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A Time to Plant, and a Time to Pluck Up What is Planted

A Time to Plant, and a Time to Pluck Up What is Planted

by Eric Garner

“For in much wisdom is much grief: and he that increaseth knowledge increaseth sorrow.” –Ecclesiastes 1:18 KJV

blogphotoAs with most of the disciplines, study runs the risk of pain.  I am not talking about that time you fell asleep preparing for your poorly taught world history course and you got a bloody nose when your face hit the desk, but rather the pangs of doubt and loneliness often found tucked between the words of a printed page.  I cannot guarantee that this will happen to everyone who studies, but I do imagine I am not alone in this mourning.

As I stated in my last article, study has the ability to bring us close to God; however, today we look at the other side of the same coin – sometimes we are profoundly uncomfortable with what we learn about God.  What do we do with God’s violence in Joshua?  As we study the law, how do we explain the exclusive nature of the holiness code (particularly towards women and non-Jews)?  What exactly is Jesus talking about in his parable concerning Lazarus and the rich man?  I venture that the more these matters are studied, the more troubling they often become.  It is not easy learning about God.

My text for this blog comes from the book of Ecclesiastes, which has brought much comfort and woe to those who study it.  In a roundabout way of declaring ignorance to be bliss, Solomon writes that the increase of knowledge also increases sorrow.  Ecclesiastes is full of unconventional wisdom that challenges our safe view of the world, and this piece of advice is no different.  In the ancient world it was believed that knowledge of the good necessitated action upon said good, thus leading to a good life; however, Ecclesiastes offers a radically different view of the world where knowledge of the good will not lead to a good life.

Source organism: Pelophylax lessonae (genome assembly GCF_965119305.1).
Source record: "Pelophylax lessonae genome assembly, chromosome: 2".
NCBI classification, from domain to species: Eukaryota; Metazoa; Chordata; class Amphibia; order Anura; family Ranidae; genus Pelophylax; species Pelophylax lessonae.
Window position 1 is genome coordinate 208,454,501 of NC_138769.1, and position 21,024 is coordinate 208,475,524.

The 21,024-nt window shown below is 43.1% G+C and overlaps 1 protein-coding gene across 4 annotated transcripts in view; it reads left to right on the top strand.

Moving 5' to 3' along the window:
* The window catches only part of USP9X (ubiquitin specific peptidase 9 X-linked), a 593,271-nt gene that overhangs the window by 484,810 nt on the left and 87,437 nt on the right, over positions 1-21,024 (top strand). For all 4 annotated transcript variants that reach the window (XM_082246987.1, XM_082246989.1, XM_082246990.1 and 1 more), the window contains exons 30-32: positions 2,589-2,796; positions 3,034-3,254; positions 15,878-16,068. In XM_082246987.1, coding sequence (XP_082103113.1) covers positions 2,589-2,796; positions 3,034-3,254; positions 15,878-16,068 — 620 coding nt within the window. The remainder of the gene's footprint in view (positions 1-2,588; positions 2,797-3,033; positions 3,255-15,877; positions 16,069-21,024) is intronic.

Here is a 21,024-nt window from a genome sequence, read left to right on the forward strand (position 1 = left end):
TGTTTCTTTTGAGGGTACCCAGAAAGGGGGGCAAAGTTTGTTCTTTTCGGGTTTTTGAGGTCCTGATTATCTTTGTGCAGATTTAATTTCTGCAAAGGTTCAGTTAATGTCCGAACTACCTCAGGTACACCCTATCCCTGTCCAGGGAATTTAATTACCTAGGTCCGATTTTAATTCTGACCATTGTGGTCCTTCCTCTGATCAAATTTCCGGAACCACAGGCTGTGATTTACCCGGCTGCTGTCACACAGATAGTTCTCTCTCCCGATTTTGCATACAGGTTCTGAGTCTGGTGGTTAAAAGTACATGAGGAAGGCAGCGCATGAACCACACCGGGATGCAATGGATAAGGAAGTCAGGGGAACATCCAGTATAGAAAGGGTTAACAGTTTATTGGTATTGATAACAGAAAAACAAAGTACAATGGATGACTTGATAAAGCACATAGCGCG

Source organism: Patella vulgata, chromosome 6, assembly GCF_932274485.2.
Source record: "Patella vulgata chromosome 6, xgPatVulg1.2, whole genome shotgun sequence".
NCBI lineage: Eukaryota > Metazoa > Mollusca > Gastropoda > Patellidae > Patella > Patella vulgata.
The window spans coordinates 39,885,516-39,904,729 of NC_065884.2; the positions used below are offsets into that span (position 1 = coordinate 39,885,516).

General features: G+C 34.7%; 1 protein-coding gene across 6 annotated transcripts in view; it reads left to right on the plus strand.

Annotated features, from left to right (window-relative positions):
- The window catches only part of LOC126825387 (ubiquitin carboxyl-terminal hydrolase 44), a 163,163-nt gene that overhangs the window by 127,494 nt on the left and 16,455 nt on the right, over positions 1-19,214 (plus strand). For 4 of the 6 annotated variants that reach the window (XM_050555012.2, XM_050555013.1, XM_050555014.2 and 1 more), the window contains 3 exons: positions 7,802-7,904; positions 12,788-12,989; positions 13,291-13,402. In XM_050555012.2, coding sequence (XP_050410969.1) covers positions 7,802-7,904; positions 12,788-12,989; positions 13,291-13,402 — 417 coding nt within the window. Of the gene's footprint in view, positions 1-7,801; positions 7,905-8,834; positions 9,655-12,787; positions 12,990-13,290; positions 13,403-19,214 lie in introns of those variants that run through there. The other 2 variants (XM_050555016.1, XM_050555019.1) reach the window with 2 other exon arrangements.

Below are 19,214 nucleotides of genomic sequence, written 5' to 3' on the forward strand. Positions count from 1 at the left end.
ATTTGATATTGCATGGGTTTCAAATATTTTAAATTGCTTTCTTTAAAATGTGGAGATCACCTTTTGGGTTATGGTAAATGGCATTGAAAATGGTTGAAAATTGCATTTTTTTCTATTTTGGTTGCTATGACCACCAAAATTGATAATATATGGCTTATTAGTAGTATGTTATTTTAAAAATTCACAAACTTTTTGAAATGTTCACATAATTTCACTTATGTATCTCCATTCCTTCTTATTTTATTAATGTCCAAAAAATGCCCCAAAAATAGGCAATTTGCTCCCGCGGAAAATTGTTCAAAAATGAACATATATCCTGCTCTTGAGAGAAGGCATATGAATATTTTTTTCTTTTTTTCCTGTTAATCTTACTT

Biblical scholar Ellen Davis observes: “[Solomon’s] radical nay-saying is a shock to the pious.  Yet he is no mere cynic, content to strip us of illusions and then leave us comfortless.  Rather, his nay-saying is the means by which this teacher instructs us in a matter essential to the life of faith. […] What [Solomon] aims to instill in his students is the ability to receive the pleasures of life as the gift they are and to recognize God as sole Giver” (Getting Involved with God: Rediscovering the Old Testament, 107).  According to Davis’ reading of the text, it is not knowing the right thing that leads to blessing/goodness, but rather solely rests upon the gifts of God.

Davis offers a valuable perspective, for it reminds us that we cannot control God.  Often times study and acquisition of knowledge becomes a form of control.  Rather than patiently waiting on God, we demand answers to our questions – which I claim is idolatrously elevating something (knowledge/comfort) above God.  Ironically, it is often our pursuit of answers and control that feed our disquiet and despair.

One may justifiably wonder then what the purpose is of increasing knowledge.  Here too we turn to Ecclesiastes’ wisdom within the well-known first eight verses of chapter three.  Solomon indicates that there is a time for everything under the sun, which includes both study and sorrow.  Also, I do not believe Solomon means to indicate that sorrow is bad.  This surely is counter-cultural today in a world that glorifies comfort and pleasure, but must be seriously considered by anyone who would come to know a God whom we claim feels sadness and pain (to the point of death on a cross) for the evil we commit in this world.

We cannot assure ourselves pleasure in this life, and so any we receive we must humbly thank God for, and in response to God’s goodness, we study in order to share in the knowledge of the pain God experiences over our wretchedness.  While I have not fully supported this claim, I will end here.  This variety of questions cannot be answered by simply reading someone’s thoughts briefly explained in a blog post, but rather must be lived out for the rest of our lives – even if this is a painful process.

And so go into this world living humbly, doing rightly, and remembering always that there is time for everything under the sun.

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